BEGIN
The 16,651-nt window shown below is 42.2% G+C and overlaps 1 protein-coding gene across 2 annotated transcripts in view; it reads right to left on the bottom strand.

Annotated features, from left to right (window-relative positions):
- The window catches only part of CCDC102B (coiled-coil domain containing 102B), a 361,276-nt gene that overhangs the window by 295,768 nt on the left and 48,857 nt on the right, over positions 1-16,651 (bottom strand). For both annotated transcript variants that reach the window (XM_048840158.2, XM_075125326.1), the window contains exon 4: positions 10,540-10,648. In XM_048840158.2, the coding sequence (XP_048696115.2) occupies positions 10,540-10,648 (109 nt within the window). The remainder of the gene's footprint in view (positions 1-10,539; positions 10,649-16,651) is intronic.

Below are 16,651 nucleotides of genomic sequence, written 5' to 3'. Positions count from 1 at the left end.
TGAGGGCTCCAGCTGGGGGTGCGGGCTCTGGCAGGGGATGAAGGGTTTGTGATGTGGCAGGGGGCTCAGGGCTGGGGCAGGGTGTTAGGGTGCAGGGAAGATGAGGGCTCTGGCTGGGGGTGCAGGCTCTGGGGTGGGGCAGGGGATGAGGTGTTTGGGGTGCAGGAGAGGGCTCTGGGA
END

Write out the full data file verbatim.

The 16,651-nt window shown below is 42.2% G+C and overlaps 1 protein-coding gene across 2 annotated transcripts in view; it reads right to left on the bottom strand.

Annotated features, from left to right (window-relative positions):
- The window catches only part of CCDC102B (coiled-coil domain containing 102B), a 361,276-nt gene that overhangs the window by 295,768 nt on the left and 48,857 nt on the right, over positions 1-16,651 (bottom strand). For both annotated transcript variants that reach the window (XM_048840158.2, XM_075125326.1), the window contains exon 4: positions 10,540-10,648. In XM_048840158.2, the coding sequence (XP_048696115.2) occupies positions 10,540-10,648 (109 nt within the window). The remainder of the gene's footprint in view (positions 1-10,539; positions 10,649-16,651) is intronic.

Below are 16,651 nucleotides of genomic sequence, written 5' to 3'. Positions count from 1 at the left end.
TGAGGGCTCCAGCTGGGGGTGCGGGCTCTGGCAGGGGATGAAGGGTTTGTGATGTGGCAGGGGGCTCAGGGCTGGGGCAGGGTGTTAGGGTGCAGGGAAGATGAGGGCTCTGGCTGGGGGTGCAGGCTCTGGGGTGGGGCAGGGGATGAGGTGTTTGGGGTGCAGGAGAGGGCTCTGGGA